Please help me welcome fellow AHA author, Linda Nightingale, with an intersting article & a new release!
The American Civil War – The Way the Brits Saw It
Brit’s Eye View: The Northern States denied the right of secession, claiming that the union was a “federal” one, in which case the attempt at separation is rebellion. The Southern States claimed that the Union was a “confederation” from which any member is entitled to separate itself. The British Government under Henry John Temple (3rd Viscount Palmerston) declined to judge between them.
Yet, popular sentiment was passionately divided. The violent feelings against slavery won many to the Union cause, but the political advocacy of the right of self-government won sympathy for the Confederacy from many another. Since the South fought against heavy odds, the sporting British people were drawn to the Confederacy.
Palmerston’s government was determined to maintain a strict neutrality. This, to most intents and purposes, it succeeded in doing though their cotton industry suffered direly. The blockades of the Southern ports cut off supplies of raw cotton upon which the Lancashire cotton industry was dependent. The cotton famine deprived many Lancashire operatives of their means of livelihood.
The Trent Affair increased sympathy with the South in England and very nearly involved Great Britain in the war. The Southerners dispatched two commissioners, one to England and one to France. The commissioners reached a neutral port and embarked on a British vessel, the Trent. A Union warship boarded The Trent and the commissioners were carried off. A declaration of war was only averted when President Lincoln gave way to the demands of the British Government and released the commissioners.
Yet, the Union had cause for complaint. Ships were built and fitted out in British docks and sailed from British ports with apparently harmless intent, to be employed as cruisers by the Confederates, having been cleverly concealed. The most notorious instance was the Alabama. The British Government flatly repudiated the charge that it did not display due diligence in preventing such action. When the war ended with the Union the victor, claims were brought for damages done by the cruisers.
If Britain had entered the war on the side of the South, how might history have been different!
Her General in Gray was inspired by the Ghost & Mrs. Muir, not by the Civil War. Here is the blurb and a short excerpt. See what you think of this Confederate General.
Autumn Hartley purchases Allen Hall at a steal, but the northern lass gets far more than a beautiful plantation in the South Carolina Low Country. The house comes complete with its own ghost, a handsome and charming Civil War General—for the Confederacy. The stage is set for another civil conflict.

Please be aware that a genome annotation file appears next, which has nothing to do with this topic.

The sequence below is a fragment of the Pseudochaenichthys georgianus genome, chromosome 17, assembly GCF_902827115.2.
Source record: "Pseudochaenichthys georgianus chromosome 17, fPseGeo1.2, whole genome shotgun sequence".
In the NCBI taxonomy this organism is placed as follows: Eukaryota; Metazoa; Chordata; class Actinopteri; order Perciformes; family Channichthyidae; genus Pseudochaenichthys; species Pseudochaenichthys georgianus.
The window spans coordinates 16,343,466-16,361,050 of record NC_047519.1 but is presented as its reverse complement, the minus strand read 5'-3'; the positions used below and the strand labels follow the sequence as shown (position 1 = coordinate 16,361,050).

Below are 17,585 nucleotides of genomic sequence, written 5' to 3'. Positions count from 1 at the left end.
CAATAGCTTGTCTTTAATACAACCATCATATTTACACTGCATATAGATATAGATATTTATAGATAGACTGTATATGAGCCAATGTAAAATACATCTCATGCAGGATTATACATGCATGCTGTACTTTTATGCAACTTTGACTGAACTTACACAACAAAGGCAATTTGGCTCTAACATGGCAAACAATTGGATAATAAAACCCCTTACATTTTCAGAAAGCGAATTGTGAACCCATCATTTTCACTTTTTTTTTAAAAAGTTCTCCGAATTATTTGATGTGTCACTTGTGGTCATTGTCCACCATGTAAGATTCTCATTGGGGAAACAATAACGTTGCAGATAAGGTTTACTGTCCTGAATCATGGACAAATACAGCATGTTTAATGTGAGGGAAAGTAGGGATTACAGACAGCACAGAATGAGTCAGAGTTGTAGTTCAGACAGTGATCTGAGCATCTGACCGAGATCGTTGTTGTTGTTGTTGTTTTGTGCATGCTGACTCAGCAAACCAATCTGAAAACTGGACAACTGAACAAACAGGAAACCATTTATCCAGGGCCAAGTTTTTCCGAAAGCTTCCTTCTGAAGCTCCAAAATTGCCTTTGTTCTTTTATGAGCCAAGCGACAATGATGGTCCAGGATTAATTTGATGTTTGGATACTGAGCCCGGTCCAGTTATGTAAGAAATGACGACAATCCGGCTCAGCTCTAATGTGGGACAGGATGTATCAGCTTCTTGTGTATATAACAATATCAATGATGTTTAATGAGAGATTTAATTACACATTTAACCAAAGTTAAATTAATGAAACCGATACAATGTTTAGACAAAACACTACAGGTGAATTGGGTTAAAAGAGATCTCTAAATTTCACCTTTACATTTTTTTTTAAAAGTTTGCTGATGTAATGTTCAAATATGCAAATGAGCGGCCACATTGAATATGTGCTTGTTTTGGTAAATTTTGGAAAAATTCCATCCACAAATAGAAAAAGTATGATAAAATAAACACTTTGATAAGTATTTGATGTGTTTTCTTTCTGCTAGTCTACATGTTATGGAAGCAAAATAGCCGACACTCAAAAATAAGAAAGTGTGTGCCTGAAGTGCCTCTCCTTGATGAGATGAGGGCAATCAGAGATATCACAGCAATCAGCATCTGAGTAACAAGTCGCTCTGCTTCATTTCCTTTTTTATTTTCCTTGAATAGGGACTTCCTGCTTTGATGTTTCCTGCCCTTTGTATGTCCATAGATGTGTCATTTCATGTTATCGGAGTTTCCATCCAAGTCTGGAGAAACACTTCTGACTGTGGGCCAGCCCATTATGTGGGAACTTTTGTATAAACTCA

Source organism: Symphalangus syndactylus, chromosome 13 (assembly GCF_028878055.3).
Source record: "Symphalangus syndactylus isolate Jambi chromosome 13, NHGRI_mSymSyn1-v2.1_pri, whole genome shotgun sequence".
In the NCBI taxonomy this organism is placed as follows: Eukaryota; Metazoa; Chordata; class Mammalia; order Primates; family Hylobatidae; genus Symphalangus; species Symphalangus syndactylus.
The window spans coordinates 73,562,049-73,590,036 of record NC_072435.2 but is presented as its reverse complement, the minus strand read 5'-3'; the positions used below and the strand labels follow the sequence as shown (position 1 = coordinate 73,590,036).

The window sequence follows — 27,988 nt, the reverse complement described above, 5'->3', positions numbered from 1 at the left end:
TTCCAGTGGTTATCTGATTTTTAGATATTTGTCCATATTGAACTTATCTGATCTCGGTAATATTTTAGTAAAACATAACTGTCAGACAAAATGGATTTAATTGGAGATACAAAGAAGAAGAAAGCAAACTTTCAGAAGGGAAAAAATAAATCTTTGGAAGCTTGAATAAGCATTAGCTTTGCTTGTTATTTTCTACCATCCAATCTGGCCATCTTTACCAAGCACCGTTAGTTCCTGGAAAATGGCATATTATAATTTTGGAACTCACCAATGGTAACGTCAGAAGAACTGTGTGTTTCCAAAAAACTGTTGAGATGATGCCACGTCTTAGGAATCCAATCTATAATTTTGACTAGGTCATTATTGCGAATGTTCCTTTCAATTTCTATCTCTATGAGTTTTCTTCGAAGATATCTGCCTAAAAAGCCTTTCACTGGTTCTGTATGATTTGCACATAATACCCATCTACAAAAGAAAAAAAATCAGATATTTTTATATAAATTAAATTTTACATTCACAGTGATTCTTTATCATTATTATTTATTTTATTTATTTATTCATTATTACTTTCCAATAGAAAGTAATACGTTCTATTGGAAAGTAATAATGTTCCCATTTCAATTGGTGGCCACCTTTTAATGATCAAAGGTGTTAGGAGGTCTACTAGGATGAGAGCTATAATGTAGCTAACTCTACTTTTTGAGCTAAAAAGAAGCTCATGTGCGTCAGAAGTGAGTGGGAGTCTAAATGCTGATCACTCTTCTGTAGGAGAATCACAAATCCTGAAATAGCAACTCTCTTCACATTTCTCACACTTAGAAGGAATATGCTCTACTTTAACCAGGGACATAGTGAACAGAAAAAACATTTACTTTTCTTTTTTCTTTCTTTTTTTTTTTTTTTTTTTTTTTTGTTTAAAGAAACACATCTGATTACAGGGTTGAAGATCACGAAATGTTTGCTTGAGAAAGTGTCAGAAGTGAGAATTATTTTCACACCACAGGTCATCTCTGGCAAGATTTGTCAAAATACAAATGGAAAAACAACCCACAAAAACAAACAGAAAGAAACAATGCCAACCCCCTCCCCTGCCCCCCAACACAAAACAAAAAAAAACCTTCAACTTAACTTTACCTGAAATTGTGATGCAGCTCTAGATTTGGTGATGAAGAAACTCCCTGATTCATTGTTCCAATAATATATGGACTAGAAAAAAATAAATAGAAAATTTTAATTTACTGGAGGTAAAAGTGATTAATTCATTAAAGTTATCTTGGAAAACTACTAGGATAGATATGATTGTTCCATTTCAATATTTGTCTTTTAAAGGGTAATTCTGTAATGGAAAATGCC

John Sibley Allen died in battle from a wound in the back, the bullet fired by the turncoat, Beauregard Dudley. The traitor’s reincarnation is Autumn the Interloper’s first dinner guest. Sib bedevils her date and annoys her with fleeting, phantom touches, certain he can frighten her away as he did previous purchasers. As time marches on, her resident ghost becomes more appealing while her suitor, Beau, pales in comparison. Autumn finds her ability to love didn’t perish in the divorce that sent her south seeking a fresh start.
After over a century in the hereafter, Sib discovers he is falling for none other than the feisty Yankee girl, but what future could a modern woman and an old-fashioned ghost possibly hope for?
“Did you have slaves, General Allen?”
“I did, Miss Hartley. They were an extended part of my family. None left the plantation when the war began. Unfortunately, I was killed in battle, as were my other two brothers, and they were forced to accept freedom. My estranged brother inherited and basically sent them packing with no more than the clothes on their backs. Perhaps Hell is his new habitat.”
“Why are you still here?” She glanced around the room. “I mean why didn’t you go wherever dead people go?”
He laughed. “To torment you, I suppose.”
“You’re doing that grandly.” She flung a shooing gesture. “Leave. I’ve no need of a ghostly…whatever.”
“I’m not a whatever, Miss Hartley. This is my house, and you’re the intruder—along with the coward who murdered me.” He removed his coat, hanging it on the back of a chair. “With all due respect, I take offense to your tone and the fact that you served Beauregard on my mother’s fine china. She loved those pieces.”
“I’m the intruder? You’re dead. You have no claim on this place.” She braced her hands on her hips, glaring at the arrogant spirit.
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